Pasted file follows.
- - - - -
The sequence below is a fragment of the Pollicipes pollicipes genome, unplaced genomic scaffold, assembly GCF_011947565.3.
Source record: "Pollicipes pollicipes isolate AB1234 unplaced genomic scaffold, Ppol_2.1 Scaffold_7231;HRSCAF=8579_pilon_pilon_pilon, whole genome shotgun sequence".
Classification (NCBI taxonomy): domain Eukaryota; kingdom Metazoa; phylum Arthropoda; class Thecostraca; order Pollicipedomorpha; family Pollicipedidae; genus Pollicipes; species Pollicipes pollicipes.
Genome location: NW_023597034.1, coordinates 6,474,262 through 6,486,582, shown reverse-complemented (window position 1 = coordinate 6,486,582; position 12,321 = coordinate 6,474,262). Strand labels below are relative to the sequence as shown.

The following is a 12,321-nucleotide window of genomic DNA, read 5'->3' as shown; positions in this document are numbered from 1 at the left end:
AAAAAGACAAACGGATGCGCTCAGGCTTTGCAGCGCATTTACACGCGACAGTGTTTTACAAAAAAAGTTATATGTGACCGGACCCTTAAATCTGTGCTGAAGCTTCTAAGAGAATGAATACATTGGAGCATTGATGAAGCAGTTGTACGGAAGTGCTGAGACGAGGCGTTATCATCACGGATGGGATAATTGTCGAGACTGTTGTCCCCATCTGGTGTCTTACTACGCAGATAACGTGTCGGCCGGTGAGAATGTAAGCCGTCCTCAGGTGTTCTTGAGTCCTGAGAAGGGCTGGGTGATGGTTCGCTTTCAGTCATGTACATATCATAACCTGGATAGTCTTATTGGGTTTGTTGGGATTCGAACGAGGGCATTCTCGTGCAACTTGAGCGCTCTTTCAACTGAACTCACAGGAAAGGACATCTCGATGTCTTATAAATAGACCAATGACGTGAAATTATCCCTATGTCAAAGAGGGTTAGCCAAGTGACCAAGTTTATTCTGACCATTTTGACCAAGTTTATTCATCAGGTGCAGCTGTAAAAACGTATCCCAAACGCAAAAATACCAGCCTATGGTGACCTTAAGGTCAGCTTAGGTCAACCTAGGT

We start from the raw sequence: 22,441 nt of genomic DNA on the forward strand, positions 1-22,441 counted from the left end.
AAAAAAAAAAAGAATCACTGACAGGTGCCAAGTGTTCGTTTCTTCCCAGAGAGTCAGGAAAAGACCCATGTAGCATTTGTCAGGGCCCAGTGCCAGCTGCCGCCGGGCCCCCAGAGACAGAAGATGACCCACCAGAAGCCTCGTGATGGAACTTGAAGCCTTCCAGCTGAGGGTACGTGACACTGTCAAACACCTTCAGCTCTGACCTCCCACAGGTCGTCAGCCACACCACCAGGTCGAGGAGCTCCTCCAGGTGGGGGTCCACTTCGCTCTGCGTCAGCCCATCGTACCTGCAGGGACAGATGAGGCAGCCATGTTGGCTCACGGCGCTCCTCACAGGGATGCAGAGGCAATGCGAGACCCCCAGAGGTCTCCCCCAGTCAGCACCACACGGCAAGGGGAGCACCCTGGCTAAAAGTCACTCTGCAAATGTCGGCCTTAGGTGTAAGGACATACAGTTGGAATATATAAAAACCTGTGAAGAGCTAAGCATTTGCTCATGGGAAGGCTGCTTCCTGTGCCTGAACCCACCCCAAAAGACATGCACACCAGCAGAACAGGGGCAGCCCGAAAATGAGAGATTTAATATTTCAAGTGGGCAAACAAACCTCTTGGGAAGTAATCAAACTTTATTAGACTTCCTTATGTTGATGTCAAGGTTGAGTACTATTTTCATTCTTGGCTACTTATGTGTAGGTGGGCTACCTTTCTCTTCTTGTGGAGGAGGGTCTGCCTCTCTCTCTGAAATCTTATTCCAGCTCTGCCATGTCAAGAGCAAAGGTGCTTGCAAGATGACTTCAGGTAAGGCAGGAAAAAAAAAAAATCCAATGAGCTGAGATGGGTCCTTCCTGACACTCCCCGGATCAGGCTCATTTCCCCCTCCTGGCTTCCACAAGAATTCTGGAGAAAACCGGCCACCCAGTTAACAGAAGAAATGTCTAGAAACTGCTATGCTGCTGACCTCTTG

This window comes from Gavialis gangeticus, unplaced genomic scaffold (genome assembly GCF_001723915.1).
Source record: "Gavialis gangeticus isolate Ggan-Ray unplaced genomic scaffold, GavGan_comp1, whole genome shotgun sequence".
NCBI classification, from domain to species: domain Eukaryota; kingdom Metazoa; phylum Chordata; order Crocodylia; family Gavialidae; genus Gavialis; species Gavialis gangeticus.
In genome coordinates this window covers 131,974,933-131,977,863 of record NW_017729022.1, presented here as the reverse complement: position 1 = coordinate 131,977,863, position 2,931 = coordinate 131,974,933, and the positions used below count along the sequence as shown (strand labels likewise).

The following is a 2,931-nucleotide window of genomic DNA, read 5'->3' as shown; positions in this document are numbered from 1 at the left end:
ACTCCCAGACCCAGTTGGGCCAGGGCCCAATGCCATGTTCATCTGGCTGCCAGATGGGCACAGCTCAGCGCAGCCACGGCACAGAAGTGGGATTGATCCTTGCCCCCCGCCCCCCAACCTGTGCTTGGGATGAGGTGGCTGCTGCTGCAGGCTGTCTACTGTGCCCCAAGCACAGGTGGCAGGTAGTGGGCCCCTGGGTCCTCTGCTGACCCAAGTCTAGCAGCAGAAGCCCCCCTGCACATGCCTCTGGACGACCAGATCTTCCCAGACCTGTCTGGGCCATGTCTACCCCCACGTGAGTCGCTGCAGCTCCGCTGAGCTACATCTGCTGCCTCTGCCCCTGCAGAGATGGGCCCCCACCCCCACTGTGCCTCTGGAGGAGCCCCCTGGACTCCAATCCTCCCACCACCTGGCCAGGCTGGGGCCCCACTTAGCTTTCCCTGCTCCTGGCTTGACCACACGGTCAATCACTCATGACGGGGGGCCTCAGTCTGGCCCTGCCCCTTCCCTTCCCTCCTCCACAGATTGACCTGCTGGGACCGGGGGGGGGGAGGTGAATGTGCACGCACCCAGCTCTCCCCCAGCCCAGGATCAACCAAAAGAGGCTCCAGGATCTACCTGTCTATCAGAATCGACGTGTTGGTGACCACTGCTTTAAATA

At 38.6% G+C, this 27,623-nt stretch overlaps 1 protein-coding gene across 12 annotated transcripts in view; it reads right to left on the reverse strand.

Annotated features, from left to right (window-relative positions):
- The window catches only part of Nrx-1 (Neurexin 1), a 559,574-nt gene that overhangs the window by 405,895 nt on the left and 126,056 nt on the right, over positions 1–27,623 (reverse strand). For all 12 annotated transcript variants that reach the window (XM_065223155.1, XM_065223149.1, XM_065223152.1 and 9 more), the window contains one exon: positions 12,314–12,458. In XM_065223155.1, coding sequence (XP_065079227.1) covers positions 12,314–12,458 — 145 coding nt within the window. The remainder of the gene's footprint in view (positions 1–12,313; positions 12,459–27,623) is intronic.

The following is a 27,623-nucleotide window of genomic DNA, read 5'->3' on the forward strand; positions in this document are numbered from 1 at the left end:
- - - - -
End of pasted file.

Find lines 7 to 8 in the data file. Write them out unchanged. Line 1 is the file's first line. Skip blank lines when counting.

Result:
We start from the raw sequence: 22,441 nt of genomic DNA on the forward strand, positions 1-22,441 counted from the left end.
AAAAAAAAAAAGAATCACTGACAGGTGCCAAGTGTTCGTTTCTTCCCAGAGAGTCAGGAAAAGACCCATGTAGCATTTGTCAGGGCCCAGTGCCAGCTGCCGCCGGGCCCCCAGAGACAGAAGATGACCCACCAGAAGCCTCGTGATGGAACTTGAAGCCTTCCAGCTGAGGGTACGTGACACTGTCAAACACCTTCAGCTCTGACCTCCCACAGGTCGTCAGCCACACCACCAGGTCGAGGAGCTCCTCCAGGTGGGGGTCCACTTCGCTCTGCGTCAGCCCATCGTACCTGCAGGGACAGATGAGGCAGCCATGTTGGCTCACGGCGCTCCTCACAGGGATGCAGAGGCAATGCGAGACCCCCAGAGGTCTCCCCCAGTCAGCACCACACGGCAAGGGGAGCACCCTGGCTAAAAGTCACTCTGCAAATGTCGGCCTTAGGTGTAAGGACATACAGTTGGAATATATAAAAACCTGTGAAGAGCTAAGCATTTGCTCATGGGAAGGCTGCTTCCTGTGCCTGAACCCACCCCAAAAGACATGCACACCAGCAGAACAGGGGCAGCCCGAAAATGAGAGATTTAATATTTCAAGTGGGCAAACAAACCTCTTGGGAAGTAATCAAACTTTATTAGACTTCCTTATGTTGATGTCAAGGTTGAGTACTATTTTCATTCTTGGCTACTTATGTGTAGGTGGGCTACCTTTCTCTTCTTGTGGAGGAGGGTCTGCCTCTCTCTCTGAAATCTTATTCCAGCTCTGCCATGTCAAGAGCAAAGGTGCTTGCAAGATGACTTCAGGTAAGGCAGGAAAAAAAAAAAATCCAATGAGCTGAGATGGGTCCTTCCTGACACTCCCCGGATCAGGCTCATTTCCCCCTCCTGGCTTCCACAAGAATTCTGGAGAAAACCGGCCACCCAGTTAACAGAAGAAATGTCTAGAAACTGCTATGCTGCTGACCTCTTG